AltimeterTwo is great for automatically analyzing rocket flights. But there have been situations where it mistakenly thought that parachute ejection occurred right as the motor stopped firing.
For most rockets, this situation was not encountered. But if your rocket naturally decelerates very rapidly after burnout—because of the right combination of large diameter, high drag, or light weight—then you might have seen this situation. It was repeatably seen in Crayon rockets, for instance, since they are relatively thick and light and can fly on smaller motors. The result would be a very negative Apogee-to-Ejection number (because Ejection was detected before apogee) that was almost the opposite of the Coast-to-Apogee figure (which would have still been calculated correctly). The ejection altitude would also have been very low (near where the motor stopped firing).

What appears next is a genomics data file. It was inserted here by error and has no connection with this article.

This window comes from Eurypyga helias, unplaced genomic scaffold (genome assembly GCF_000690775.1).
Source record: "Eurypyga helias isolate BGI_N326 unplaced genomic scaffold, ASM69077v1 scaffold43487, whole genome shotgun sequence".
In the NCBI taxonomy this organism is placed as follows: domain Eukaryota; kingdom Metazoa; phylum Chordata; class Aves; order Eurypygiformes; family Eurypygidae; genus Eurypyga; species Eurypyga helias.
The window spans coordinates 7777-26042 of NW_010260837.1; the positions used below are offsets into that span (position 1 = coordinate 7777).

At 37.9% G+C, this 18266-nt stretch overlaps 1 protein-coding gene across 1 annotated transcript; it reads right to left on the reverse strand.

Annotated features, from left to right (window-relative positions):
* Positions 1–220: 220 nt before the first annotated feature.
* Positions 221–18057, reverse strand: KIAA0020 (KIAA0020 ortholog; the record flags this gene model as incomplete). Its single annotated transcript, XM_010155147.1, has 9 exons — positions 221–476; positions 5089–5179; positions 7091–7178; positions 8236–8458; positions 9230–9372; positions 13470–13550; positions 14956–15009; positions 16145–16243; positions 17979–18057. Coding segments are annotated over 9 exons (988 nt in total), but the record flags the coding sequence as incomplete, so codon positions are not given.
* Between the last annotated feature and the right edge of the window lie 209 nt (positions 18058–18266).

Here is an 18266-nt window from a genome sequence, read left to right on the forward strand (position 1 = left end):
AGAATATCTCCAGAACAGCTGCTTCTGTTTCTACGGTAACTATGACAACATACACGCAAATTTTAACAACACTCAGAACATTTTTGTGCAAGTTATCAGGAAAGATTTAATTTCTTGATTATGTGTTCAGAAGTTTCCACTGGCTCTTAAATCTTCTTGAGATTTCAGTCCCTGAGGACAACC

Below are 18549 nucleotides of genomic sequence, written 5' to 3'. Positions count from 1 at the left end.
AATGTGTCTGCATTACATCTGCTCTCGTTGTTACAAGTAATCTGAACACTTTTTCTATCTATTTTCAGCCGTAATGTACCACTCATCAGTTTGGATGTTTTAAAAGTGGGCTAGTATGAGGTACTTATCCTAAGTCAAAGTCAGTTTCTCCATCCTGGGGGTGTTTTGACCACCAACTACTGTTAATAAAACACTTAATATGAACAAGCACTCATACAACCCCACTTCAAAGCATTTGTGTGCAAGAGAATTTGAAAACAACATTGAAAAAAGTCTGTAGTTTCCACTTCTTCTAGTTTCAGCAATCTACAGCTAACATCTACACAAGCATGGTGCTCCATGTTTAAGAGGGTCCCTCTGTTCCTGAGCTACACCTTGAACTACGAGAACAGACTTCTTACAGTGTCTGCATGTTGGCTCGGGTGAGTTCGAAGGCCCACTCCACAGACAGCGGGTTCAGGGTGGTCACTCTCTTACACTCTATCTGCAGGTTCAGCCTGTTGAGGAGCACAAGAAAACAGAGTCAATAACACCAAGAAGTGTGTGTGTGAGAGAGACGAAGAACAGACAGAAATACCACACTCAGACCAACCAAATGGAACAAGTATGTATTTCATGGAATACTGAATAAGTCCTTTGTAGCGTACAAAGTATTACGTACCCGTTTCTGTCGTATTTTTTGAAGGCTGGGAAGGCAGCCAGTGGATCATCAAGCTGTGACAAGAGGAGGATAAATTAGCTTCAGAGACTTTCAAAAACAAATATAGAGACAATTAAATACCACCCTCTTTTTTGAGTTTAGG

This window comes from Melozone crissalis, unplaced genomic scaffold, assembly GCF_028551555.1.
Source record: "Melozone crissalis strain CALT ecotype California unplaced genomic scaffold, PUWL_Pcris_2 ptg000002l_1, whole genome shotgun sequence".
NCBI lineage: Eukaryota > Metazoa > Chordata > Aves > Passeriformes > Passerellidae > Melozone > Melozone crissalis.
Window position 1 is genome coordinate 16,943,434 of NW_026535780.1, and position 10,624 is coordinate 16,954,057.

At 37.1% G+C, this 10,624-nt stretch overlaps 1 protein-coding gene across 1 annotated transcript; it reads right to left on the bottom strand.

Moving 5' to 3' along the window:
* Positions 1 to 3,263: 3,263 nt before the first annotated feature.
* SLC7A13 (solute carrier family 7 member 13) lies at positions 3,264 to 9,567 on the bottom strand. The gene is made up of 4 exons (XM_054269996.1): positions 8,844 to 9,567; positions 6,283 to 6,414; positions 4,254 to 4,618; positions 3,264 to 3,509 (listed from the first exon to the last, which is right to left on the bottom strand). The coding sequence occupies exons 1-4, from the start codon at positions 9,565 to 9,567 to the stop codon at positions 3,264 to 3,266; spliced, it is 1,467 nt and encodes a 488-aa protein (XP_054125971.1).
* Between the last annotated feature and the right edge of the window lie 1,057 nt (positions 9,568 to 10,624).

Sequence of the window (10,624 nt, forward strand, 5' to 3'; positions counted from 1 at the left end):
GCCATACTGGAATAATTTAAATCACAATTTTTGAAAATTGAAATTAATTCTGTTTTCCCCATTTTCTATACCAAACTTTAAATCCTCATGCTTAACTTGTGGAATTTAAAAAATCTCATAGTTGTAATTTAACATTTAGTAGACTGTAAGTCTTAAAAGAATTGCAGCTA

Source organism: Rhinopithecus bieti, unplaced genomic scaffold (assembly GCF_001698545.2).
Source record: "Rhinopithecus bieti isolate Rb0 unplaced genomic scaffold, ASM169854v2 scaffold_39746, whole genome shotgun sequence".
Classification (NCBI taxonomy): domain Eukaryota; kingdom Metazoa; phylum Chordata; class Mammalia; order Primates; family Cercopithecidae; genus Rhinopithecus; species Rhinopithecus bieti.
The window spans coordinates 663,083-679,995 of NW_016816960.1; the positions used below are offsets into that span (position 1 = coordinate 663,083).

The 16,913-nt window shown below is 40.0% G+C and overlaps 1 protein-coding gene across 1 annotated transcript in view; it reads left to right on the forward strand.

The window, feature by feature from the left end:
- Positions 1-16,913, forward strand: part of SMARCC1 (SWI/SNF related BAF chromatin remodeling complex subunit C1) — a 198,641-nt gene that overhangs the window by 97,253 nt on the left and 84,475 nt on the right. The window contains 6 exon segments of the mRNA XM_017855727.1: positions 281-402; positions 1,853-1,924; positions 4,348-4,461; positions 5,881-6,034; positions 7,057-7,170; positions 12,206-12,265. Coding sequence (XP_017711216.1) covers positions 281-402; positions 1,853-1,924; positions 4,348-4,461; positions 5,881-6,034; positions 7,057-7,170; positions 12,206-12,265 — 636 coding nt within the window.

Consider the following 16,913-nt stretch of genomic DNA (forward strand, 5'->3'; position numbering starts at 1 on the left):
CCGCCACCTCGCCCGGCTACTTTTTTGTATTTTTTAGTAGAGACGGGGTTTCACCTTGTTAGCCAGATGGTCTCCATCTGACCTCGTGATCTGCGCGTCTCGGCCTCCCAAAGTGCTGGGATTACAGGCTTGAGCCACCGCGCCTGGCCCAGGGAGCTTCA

Version 4.0 of AltimeterTwo was developed to better judge ejection detection in these situations. It is a little more picky about the kinds of shock that define ejection. Hopefully it won’t miss gentle ejections. We’ll keep our eye on that.
If you have an AltimeterTwo prior to version 4.0 and would like to upgrade your firmware, just mail it to us. We’ll flash it with new firmware (you’ll lose your recorded flights) and send it right back to you.
231 Daylight Pl
Danville, CA 94526
Be sure to include your name and return address!